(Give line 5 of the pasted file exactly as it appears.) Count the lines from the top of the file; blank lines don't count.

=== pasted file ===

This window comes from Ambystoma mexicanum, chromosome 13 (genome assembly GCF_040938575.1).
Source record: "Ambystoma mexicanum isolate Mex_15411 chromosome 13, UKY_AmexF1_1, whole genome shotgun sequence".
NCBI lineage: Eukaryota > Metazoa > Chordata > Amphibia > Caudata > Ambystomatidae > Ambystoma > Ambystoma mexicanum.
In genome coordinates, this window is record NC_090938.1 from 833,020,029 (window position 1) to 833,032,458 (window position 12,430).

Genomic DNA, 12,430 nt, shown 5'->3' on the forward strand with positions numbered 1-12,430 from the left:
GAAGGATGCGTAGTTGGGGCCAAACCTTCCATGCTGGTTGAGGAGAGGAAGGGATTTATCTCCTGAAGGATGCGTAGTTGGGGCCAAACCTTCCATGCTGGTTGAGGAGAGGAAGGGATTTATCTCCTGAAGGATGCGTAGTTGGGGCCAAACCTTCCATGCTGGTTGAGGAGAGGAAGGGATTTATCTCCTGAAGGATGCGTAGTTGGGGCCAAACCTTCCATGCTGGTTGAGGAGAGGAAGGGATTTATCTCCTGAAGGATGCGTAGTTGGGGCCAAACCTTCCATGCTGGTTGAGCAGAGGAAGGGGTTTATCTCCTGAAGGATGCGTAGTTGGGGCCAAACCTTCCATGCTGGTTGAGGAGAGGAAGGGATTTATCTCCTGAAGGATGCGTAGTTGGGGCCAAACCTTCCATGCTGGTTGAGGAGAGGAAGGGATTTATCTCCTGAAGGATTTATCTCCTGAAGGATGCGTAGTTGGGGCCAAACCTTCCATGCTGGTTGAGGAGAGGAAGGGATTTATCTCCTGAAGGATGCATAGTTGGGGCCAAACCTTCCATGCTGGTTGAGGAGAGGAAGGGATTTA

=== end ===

Genomic DNA, 12,430 nt, shown 5'->3' on the forward strand with positions numbered 1-12,430 from the left: